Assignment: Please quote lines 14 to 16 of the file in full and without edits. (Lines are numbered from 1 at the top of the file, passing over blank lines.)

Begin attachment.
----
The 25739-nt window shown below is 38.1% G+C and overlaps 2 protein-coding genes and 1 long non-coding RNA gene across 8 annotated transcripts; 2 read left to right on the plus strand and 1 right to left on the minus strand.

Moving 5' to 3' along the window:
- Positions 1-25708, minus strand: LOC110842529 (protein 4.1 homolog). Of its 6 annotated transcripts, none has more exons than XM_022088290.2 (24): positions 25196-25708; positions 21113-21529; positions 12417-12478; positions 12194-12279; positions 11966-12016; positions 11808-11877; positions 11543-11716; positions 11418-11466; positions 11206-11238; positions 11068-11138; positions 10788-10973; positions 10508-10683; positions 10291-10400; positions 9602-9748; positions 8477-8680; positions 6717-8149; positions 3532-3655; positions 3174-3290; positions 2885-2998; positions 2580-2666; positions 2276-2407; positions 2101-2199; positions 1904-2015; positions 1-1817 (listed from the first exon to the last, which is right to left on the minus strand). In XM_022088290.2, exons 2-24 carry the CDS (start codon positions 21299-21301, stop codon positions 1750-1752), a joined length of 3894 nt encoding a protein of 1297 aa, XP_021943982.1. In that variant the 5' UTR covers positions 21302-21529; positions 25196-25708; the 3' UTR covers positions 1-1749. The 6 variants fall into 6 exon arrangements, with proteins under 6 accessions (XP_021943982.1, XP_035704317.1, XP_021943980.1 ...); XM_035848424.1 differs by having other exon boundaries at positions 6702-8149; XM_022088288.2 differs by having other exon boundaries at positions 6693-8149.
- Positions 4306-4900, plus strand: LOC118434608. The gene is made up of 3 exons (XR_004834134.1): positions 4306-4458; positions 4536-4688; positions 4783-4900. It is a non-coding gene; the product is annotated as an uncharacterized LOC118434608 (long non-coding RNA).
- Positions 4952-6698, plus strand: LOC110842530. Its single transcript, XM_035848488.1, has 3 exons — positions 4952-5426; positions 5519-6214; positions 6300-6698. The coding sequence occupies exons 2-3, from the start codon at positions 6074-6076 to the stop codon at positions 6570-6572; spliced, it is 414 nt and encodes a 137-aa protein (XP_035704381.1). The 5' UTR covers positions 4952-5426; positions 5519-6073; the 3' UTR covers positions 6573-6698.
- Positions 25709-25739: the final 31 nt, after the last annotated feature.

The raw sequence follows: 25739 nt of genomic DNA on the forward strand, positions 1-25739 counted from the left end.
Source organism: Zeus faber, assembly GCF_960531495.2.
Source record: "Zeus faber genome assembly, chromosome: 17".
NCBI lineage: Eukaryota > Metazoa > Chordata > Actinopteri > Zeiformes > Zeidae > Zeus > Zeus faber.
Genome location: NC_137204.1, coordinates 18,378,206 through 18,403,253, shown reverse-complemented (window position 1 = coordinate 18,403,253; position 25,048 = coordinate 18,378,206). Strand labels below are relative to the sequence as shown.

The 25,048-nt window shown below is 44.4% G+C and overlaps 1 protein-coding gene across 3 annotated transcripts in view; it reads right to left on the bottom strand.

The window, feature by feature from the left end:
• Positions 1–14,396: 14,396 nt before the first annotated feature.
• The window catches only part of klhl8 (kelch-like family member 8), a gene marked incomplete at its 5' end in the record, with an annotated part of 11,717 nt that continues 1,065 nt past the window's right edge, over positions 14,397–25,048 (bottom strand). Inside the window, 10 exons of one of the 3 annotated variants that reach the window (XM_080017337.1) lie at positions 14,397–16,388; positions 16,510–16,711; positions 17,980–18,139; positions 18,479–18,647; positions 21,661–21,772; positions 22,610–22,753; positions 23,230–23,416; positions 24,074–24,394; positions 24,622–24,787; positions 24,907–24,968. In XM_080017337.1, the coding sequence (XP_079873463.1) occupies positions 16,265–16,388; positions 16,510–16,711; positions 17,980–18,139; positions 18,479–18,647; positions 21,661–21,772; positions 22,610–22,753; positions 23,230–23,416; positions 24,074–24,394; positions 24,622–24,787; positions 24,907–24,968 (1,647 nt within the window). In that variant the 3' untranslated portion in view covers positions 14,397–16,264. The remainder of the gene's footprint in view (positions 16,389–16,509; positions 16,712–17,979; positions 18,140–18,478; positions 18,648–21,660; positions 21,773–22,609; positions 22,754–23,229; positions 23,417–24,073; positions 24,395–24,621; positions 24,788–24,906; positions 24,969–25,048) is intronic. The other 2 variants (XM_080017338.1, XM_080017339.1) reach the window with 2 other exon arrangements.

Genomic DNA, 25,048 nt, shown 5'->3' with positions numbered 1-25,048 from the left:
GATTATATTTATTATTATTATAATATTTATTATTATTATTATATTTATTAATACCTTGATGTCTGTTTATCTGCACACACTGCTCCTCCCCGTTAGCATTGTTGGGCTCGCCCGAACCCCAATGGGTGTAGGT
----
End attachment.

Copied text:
• Positions 1–14,396: 14,396 nt before the first annotated feature.
• The window catches only part of klhl8 (kelch-like family member 8), a gene marked incomplete at its 5' end in the record, with an annotated part of 11,717 nt that continues 1,065 nt past the window's right edge, over positions 14,397–25,048 (bottom strand). Inside the window, 10 exons of one of the 3 annotated variants that reach the window (XM_080017337.1) lie at positions 14,397–16,388; positions 16,510–16,711; positions 17,980–18,139; positions 18,479–18,647; positions 21,661–21,772; positions 22,610–22,753; positions 23,230–23,416; positions 24,074–24,394; positions 24,622–24,787; positions 24,907–24,968. In XM_080017337.1, the coding sequence (XP_079873463.1) occupies positions 16,265–16,388; positions 16,510–16,711; positions 17,980–18,139; positions 18,479–18,647; positions 21,661–21,772; positions 22,610–22,753; positions 23,230–23,416; positions 24,074–24,394; positions 24,622–24,787; positions 24,907–24,968 (1,647 nt within the window). In that variant the 3' untranslated portion in view covers positions 14,397–16,264. The remainder of the gene's footprint in view (positions 16,389–16,509; positions 16,712–17,979; positions 18,140–18,478; positions 18,648–21,660; positions 21,773–22,609; positions 22,754–23,229; positions 23,417–24,073; positions 24,395–24,621; positions 24,788–24,906; positions 24,969–25,048) is intronic. The other 2 variants (XM_080017338.1, XM_080017339.1) reach the window with 2 other exon arrangements.

Genomic DNA, 25,048 nt, shown 5'->3' with positions numbered 1-25,048 from the left: